Amazon.com (NASDAQ:AMZN) will increase the monthly fee and transaction fee its charges for webstores on February 4. Fees are charged to third parties for the privilege of maintaining a store front that can be accessed via the Amazon.com website or for listing products on the Amazon.com website; many national and international brands maintain store fronts on the site, and countless private businesses sell goods listed on the site under “Selling on Amazon.”
Amazon currently charges a $39.99 monthly subscription fee for webstores, referral fees for Selling on Amazon, and transaction fees for each item sold. The monthly subscription fee will increase to $79 from $39.99 for webstore only and to $79 from $0 for webstore plus Selling on Amazon. The fees for Selling on Amazon are as follows: a referral fee for each item sold, a variable closing fee for each media item sold, and a $0.99 fee per item sold for individual selling plans (as opposed to professional selling plans). In addition to the subscription fee increase, the transaction fee for webstore plus Selling on Amazon will increase to 2 percent of sales proceeds from 1 percenr, with webstore only remaining at 2 percent.
An Amazon webstore benefits retailers by driving traffic, integrating with Checkout by Amazon, and allowing fulfillment by Amazon. Webstores facilitate easier and quicker sales to Amazon’s large customer base, including its “tens of millions” of Amazon Prime members worldwide who agreed to pay $79 per year for expedited shipping, among other perks. This expedited shipping, in addition to signing-in using Amazon credentials, becomes available to the consumer who purchases from an Amazon webstore, a key differentiator as online purchases from non-Amazon websites can take a week or more for shipping alone.
Amazon will also increase many of the fees charged for Fulfillment by Amazon on February 18. The affected fees include fulfillment fees, monthly storage fees, inventory placement service, and apparel handling service. According to the company, the fees are intended to address rising customer service, fulfillment, storage, and transportation costs.
We see these fee increases as a signal of Amazon’s confidence in leverage over third parties, and believe they serve as an indicator of profit acceleration. We believe the increases will be absorbed due to retail partner satisfaction with and dependence on Amazon’s webstore services. The increases suggest to us that Amazon is more committed to generating profits; we have modeled significant earnings growth in 2014, as we expected to see signs of operating leverage. We are maintaining our Amazon estimates as the rate increases are already factored into our long-term projections. We have long believed that Amazon will increasingly attempt to find ways to augment profitability in coming years as its influence on online and offline shopping grows.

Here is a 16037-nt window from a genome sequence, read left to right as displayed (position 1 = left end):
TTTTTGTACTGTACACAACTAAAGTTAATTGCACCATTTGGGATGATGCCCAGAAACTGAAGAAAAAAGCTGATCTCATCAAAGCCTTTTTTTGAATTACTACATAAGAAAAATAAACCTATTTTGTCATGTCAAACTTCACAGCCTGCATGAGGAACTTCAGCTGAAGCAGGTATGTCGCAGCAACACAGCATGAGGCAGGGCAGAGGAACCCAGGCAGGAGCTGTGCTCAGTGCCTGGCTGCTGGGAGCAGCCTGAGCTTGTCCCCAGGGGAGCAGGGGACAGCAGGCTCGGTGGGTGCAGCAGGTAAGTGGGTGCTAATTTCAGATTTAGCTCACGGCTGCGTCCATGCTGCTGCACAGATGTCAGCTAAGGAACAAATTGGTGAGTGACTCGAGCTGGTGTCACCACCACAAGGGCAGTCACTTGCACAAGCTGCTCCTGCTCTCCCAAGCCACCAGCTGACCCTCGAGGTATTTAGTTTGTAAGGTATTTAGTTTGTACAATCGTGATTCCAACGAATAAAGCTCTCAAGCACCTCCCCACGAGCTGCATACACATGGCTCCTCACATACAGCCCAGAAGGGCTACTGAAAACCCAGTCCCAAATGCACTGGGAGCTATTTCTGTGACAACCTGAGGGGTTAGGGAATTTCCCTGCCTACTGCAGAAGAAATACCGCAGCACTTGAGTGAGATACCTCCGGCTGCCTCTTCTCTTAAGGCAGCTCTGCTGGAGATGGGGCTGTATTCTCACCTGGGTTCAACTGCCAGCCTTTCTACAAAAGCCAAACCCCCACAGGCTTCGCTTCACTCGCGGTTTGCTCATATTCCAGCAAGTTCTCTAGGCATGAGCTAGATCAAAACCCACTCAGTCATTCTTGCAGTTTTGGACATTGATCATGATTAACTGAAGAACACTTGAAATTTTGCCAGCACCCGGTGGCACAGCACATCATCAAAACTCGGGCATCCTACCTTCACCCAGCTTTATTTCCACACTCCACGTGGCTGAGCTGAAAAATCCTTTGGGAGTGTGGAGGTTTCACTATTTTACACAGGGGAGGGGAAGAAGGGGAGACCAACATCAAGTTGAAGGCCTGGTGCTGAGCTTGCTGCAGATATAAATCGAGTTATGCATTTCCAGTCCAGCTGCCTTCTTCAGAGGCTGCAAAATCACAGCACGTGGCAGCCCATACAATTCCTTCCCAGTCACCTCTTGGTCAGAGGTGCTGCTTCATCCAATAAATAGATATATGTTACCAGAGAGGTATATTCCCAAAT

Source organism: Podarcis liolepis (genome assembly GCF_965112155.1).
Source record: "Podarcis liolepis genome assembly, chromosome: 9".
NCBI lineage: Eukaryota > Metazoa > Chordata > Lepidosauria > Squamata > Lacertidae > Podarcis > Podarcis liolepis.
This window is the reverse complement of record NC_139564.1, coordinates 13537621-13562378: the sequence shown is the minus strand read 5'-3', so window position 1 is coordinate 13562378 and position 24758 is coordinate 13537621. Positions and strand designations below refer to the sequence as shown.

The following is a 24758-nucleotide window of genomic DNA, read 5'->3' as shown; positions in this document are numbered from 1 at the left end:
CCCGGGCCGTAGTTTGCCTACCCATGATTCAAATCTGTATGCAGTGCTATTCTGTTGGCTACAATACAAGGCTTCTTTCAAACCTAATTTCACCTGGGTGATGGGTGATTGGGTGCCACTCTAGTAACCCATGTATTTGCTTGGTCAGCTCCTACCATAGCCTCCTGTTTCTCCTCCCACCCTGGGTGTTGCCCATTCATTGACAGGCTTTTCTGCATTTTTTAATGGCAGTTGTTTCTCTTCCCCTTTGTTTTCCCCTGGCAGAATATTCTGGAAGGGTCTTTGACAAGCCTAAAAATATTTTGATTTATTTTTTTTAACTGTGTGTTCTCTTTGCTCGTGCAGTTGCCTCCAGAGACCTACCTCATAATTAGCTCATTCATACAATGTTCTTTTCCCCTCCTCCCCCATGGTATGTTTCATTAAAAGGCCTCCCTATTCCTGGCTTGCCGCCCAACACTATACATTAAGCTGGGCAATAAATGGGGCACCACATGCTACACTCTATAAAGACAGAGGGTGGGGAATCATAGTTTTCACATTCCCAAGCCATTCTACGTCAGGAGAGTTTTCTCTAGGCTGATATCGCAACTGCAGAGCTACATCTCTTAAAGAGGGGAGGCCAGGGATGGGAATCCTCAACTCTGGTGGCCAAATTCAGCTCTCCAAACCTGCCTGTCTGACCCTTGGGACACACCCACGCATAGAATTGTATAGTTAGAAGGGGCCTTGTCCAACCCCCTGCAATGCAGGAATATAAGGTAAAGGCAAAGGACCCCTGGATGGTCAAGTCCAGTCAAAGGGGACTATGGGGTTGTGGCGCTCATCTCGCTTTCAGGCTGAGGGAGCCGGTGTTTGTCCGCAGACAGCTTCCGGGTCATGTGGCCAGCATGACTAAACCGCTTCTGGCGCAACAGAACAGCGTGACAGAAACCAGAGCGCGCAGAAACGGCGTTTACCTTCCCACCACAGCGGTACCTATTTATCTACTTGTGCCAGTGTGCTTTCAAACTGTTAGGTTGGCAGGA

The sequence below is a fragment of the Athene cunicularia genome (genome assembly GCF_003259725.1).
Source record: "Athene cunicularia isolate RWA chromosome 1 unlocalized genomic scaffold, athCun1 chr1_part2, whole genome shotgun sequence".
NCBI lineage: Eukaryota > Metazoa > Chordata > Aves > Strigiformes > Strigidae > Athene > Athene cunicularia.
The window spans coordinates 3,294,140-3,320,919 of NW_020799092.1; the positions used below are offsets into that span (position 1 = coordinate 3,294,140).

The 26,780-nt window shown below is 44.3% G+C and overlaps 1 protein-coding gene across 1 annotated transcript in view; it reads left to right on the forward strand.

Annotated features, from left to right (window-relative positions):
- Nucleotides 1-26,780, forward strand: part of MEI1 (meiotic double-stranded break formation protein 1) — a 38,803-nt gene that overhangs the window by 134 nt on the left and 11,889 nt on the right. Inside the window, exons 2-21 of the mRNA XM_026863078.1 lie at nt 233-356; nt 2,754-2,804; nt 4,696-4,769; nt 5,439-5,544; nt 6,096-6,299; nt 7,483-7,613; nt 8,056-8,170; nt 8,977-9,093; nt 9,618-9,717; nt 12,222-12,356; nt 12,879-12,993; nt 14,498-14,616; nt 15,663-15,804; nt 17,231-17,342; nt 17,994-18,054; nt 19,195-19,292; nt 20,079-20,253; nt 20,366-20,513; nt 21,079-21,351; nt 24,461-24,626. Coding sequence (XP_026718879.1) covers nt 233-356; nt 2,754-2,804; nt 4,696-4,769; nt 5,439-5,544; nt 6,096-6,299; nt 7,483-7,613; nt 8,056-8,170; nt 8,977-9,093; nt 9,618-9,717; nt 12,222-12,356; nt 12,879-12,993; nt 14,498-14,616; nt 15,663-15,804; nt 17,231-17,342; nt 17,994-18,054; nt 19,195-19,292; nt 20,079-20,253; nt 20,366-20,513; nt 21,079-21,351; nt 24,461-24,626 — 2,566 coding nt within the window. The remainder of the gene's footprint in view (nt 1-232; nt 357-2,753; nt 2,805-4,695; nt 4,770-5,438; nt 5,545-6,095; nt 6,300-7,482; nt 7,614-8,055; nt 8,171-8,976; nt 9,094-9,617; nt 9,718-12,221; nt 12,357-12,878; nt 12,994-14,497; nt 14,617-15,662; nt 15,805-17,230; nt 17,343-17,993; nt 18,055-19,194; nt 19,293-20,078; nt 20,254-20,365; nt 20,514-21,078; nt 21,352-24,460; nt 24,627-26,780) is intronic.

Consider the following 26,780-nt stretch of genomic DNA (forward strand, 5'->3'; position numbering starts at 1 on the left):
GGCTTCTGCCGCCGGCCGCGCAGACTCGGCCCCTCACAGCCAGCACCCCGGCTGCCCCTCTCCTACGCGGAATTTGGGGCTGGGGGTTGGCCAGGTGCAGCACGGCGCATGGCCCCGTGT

These fee increases are evidence of a greater focus on profitability. Maintaining our NEUTRAL rating and $330 price target, our PT reflects a P/E multiple of 50x our hypothetical FY:19 EPS of $8.38, discounted back five years. Our rating is based on our assessment that Amazon is unlikely to provide investors with a strategy road map. We are not convinced that the company will share sufficient details about spending plans to allow us to accurately model profit growth, and it could be a long time before EPS grows sufficiently to justify its share price.
Amazon is a dominant online retailer well on its way to becoming one of the world’s largest retailers. The company enjoys considerable advantages over its brick-and-mortar competitors, due to its low direct overhead. Amazon management is quite ambitious, expanding into expensive digital media through its Kindle hardware and Prime video streaming, depressing the company’s earnings power. Similarly, the expansion of Amazon Web Services has thus far been quite costly, although we think that AWS is at a tipping point and will generate significant leverage going forward.
In order to take a position in Amazon, we believe investors must make a leap of faith that its revenues will continue to grow and will generate high contribution margin; we have made the leap of faith on revenues, but the lack of visibility on contribution margin gives us pause, and we prefer to stay on the sidelines. Accordingly, we are maintaining a NEUTRAL rating on Amazon shares.
Risks to the attainment of our share price target include a lack of financial visibility, increasing competition, changes in consumer preferences, changes to the terms or economics of its agreements with its customers or suppliers, dependence on its shipping partners, macroeconomic factors, an evolving tax environment, and legal, regulatory, and security risks, among other factors.
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Michael Pachter is an analyst at Wedbush Securities.